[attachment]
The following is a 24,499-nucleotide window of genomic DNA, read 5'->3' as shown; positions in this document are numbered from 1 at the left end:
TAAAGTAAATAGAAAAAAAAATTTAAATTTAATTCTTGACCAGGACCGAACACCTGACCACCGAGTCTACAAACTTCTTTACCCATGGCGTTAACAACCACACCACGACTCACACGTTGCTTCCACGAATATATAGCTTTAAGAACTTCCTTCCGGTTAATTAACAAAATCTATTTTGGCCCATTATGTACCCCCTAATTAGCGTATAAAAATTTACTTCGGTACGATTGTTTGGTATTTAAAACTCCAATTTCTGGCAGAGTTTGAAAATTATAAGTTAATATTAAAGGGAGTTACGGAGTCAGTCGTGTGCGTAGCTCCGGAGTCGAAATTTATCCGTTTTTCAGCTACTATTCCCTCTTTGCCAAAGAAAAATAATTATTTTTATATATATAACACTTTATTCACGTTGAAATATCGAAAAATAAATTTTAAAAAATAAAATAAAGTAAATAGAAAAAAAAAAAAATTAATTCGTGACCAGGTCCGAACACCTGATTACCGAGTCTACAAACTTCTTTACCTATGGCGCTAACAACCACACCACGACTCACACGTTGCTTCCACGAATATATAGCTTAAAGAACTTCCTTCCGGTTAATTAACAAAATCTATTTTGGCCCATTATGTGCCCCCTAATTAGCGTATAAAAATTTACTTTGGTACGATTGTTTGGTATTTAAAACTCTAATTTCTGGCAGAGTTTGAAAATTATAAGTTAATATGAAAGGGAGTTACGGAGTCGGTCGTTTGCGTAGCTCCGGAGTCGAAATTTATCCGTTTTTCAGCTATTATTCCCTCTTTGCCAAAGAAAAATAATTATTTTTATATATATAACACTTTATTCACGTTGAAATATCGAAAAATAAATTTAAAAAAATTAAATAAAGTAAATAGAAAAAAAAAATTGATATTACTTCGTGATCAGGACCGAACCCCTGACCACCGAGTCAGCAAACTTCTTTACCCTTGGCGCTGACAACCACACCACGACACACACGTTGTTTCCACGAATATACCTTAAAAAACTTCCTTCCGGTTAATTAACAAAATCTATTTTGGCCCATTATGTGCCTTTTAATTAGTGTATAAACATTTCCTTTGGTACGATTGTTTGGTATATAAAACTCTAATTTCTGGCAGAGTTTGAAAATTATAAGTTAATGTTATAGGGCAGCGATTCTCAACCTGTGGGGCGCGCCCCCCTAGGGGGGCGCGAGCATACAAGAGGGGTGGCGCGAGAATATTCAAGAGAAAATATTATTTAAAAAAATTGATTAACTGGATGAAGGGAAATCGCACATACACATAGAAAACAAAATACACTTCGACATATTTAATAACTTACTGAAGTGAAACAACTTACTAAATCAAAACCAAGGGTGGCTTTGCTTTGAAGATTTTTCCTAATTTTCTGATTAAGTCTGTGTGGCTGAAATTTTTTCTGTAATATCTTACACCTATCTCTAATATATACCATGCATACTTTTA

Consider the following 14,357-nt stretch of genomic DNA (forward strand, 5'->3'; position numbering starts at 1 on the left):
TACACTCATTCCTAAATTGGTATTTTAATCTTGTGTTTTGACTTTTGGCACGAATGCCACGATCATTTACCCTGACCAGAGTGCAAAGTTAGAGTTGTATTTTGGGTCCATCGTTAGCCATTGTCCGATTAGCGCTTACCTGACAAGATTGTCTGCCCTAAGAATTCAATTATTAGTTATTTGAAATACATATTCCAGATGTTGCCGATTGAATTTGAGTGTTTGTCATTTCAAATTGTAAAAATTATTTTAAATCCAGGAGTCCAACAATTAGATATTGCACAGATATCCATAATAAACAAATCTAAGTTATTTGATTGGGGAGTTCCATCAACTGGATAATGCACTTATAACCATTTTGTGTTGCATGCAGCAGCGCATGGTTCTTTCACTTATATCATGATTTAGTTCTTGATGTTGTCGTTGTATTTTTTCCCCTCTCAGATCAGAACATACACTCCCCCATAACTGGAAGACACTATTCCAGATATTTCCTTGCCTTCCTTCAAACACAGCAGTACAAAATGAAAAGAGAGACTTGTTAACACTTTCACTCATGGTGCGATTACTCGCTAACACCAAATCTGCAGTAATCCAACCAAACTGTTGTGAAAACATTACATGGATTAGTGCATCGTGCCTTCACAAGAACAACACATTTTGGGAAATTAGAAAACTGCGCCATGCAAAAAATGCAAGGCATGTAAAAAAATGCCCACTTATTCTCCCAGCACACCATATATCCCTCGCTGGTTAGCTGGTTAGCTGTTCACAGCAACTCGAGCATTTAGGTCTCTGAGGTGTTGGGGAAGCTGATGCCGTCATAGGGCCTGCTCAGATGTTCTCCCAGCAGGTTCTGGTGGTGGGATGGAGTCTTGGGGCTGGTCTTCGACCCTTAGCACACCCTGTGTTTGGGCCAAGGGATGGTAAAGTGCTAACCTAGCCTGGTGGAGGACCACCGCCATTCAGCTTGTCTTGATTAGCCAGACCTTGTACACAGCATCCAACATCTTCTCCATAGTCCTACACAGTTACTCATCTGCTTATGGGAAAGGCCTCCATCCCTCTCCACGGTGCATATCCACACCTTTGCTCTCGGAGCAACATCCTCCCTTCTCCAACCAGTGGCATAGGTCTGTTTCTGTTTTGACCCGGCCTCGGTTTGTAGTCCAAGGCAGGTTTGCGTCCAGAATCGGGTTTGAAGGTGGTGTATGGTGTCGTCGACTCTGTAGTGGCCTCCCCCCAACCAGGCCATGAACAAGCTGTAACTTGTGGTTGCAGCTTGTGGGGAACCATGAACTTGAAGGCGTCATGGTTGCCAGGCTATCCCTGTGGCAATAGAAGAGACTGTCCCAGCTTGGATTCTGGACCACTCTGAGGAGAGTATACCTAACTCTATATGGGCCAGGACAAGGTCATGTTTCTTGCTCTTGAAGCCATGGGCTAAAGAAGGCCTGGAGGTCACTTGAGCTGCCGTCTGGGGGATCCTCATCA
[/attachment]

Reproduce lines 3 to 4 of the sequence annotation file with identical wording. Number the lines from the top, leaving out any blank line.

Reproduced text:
Consider the following 14,357-nt stretch of genomic DNA (forward strand, 5'->3'; position numbering starts at 1 on the left):
TACACTCATTCCTAAATTGGTATTTTAATCTTGTGTTTTGACTTTTGGCACGAATGCCACGATCATTTACCCTGACCAGAGTGCAAAGTTAGAGTTGTATTTTGGGTCCATCGTTAGCCATTGTCCGATTAGCGCTTACCTGACAAGATTGTCTGCCCTAAGAATTCAATTATTAGTTATTTGAAATACATATTCCAGATGTTGCCGATTGAATTTGAGTGTTTGTCATTTCAAATTGTAAAAATTATTTTAAATCCAGGAGTCCAACAATTAGATATTGCACAGATATCCATAATAAACAAATCTAAGTTATTTGATTGGGGAGTTCCATCAACTGGATAATGCACTTATAACCATTTTGTGTTGCATGCAGCAGCGCATGGTTCTTTCACTTATATCATGATTTAGTTCTTGATGTTGTCGTTGTATTTTTTCCCCTCTCAGATCAGAACATACACTCCCCCATAACTGGAAGACACTATTCCAGATATTTCCTTGCCTTCCTTCAAACACAGCAGTACAAAATGAAAAGAGAGACTTGTTAACACTTTCACTCATGGTGCGATTACTCGCTAACACCAAATCTGCAGTAATCCAACCAAACTGTTGTGAAAACATTACATGGATTAGTGCATCGTGCCTTCACAAGAACAACACATTTTGGGAAATTAGAAAACTGCGCCATGCAAAAAATGCAAGGCATGTAAAAAAATGCCCACTTATTCTCCCAGCACACCATATATCCCTCGCTGGTTAGCTGGTTAGCTGTTCACAGCAACTCGAGCATTTAGGTCTCTGAGGTGTTGGGGAAGCTGATGCCGTCATAGGGCCTGCTCAGATGTTCTCCCAGCAGGTTCTGGTGGTGGGATGGAGTCTTGGGGCTGGTCTTCGACCCTTAGCACACCCTGTGTTTGGGCCAAGGGATGGTAAAGTGCTAACCTAGCCTGGTGGAGGACCACCGCCATTCAGCTTGTCTTGATTAGCCAGACCTTGTACACAGCATCCAACATCTTCTCCATAGTCCTACACAGTTACTCATCTGCTTATGGGAAAGGCCTCCATCCCTCTCCACGGTGCATATCCACACCTTTGCTCTCGGAGCAACATCCTCCCTTCTCCAACCAGTGGCATAGGTCTGTTTCTGTTTTGACCCGGCCTCGGTTTGTAGTCCAAGGCAGGTTTGCGTCCAGAATCGGGTTTGAAGGTGGTGTATGGTGTCGTCGACTCTGTAGTGGCCTCCCCCCAACCAGGCCATGAACAAGCTGTAACTTGTGGTTGCAGCTTGTGGGGAACCATGAACTTGAAGGCGTCATGGTTGCCAGGCTATCCCTGTGGCAATAGAAGAGACTGTCCCAGCTTGGATTCTGGACCACTCTGAGGAGAGTATACCTAACTCTATATGGGCCAGGACAAGGTCATGTTTCTTGCTCTTGAAGCCATGGGCTAAAGAAGGCCTGGAGGTCACTTGAGCTGCCGTCTGGGGGATCCTCATCA